Down here many lurched towards Orthodoxy because of Taizé, which began to nurture a sort of post-charismatic longing for stillness and silence and awe and mystery. That probably does not directly correlate with the journey of USA Evangelicals, but the search bit does ...

My own hesitance about Orthodoxy in its non-eastern forms - and I don't mean by those who practice it seriously in the non-east, but those who romanticize it as we have also romanticized and bowdlerized Buddhism, is that in its fiercely nationalistic forms in places like Bosnia-Herzegovina it too easily lost its Orthodoxy in favour of its nationalist identity (Russia, Greece, Serbia, whatever).

Of course those of us associated with Mother Cantuar could never countenance that

[Roll Eyes] [Hot and Hormonal]
Posted by mr cheesy (# 3330) on :
Accepting that Evangelicals are a hugely diverse group, I think it is true to say that there are fewer barriers to movement than there might be with other groups. An emphasis on the theology of choice (in various ways) means that Evangelicals often have few inhibitions about changing course and choosing something else.

I'd be surprised if there was a massive movement towards Orthodoxy, in my experience even those who are vehemently against the RCC are entirely ignorant of the Orthodox. I'm not sure it is even an option that would cross the minds of the vast majority of Evangelicals.

It might be interesting to know the back story relating to the guy in the link in the OP, but my impression is that Evangelicals who turn to Orthodoxy tend to be (a) academic theologians who find Orthodox writing interesting and stimulating and then go further or (b) people who have some family connection to the Orthodox. I don't think I've ever heard of an Evangelical who has just pitched up at an Orthodox church and stayed.

Of course, I've not seen the thing from the other end, so I might well be completely wrong.

Anyway, I'd be interested to compare the destinations of those who leave Evangelical churches of all types. I suspect in the UK that the majority end up in non-Ev Anglican churches, leave church altogether and/or become atheists.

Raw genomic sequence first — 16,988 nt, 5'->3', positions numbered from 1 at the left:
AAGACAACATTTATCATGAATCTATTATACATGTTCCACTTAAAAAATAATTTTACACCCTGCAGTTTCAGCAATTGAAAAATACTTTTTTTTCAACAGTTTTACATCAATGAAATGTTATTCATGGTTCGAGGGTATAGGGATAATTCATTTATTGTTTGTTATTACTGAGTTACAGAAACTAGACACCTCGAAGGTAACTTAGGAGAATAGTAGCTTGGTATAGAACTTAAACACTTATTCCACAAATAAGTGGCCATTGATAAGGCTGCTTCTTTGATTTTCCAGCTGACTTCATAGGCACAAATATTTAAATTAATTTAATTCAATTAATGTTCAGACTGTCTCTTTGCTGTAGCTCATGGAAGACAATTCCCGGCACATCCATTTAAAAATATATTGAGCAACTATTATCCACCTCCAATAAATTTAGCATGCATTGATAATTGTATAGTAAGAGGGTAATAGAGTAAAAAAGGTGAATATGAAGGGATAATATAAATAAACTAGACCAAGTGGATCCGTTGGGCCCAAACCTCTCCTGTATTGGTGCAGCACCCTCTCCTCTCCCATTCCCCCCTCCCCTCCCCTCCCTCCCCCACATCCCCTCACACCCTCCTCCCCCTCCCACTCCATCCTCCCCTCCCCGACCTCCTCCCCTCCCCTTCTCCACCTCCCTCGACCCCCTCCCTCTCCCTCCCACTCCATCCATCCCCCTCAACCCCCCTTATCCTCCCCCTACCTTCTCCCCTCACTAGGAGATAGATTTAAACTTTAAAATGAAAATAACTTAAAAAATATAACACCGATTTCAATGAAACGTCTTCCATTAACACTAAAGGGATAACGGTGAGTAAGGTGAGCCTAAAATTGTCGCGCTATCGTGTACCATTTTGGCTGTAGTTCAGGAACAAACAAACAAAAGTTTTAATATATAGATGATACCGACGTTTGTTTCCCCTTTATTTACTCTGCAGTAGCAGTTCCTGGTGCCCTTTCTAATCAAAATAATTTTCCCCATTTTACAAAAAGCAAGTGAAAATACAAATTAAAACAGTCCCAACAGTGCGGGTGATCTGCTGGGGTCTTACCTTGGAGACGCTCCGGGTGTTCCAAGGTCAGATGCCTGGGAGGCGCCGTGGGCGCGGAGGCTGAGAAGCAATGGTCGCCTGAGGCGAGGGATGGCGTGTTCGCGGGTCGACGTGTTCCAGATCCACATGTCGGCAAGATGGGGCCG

Posted by Baptist Trainfan (# 15128) on :
I suspect too that there are Evangelicals attracted to Orthodoxy because it offers an experience of the numinous that is often lacking in Evangelical (and, indeed, MoTR) worship. Evangelical worship can be excessively wordy/rationalistic (at its more Reformed end), "driven" (by the music/worship leader), or simply chatty/informal.
Posted by Ian Climacus (# 944) on :
A book I read many years ago, and I hope I remember correctly, concerned a rather large evangelical independent church in the US that was welcomed by the Antiochians.

From what I recall, they had set about, independently, to go back to the early church. They researched, changed worship forms, searched out doctrines, etc. as they went along and called themselves the Evangelical Orthodox Church. At some point they stumbled over the Eastern Orthodox Church, and had meetings with Antiochian representatives, and were received.

So a desire to find the worship of the early church led them to Orthodoxy.
Posted by Gamaliel (# 812) on :
I think all of you are right on this one ...

As far as Hank Hanegraaf goes ... his reception into Orthodoxy has caused something of a reaction from conservative evangelicals and also from some evangelicals who have become Orthodox and who don't like him for whatever reason and don't want to see people like him following him across the Bosphorus ...

I think there are several parallel or interweaving strands here ...

Firstly, as the US is still a far more religious society than ours in the UK it's hardly surprising that people who fall-out or move on from evangelicalism end up in one of the alternatives.

Here in the UK, as mr cheesy observes, they are far more likely to drop out altogether.

That said, I've met former evangelicals in almost every conceivable church tradition I've come across - although not in any great numbers.

I can only speak for the handful of former evangelicals I know who are now Orthodox.

It may help if I specify something of their journey to see if we can discern a pattern.

Convert A: Grew up very conservatively evangelical - FIEC - then went through the restorationist / new church thing. Fell out with that and, bemused, became involved with an ecumenical group in London through which he encountered Orthodoxy and eventually became Orthodox.

Convert B: Studied Russian at university. Was involved in Protestant mission / support for persecuted Christians in Soviet Russia towards the end of the Soviet era. Encountered Orthodoxy there and converted to Orthodoxy when she returned to the UK.

Convert C: Converted to evangelicalism from a nominal background as a young man, studied for the Anglican ministry in an evangelical setting, gradually moved to a 'High Church' position, left the CofE in 1994 after the ordination of women, became an Orthodox priest.

From a non-evangelical background ...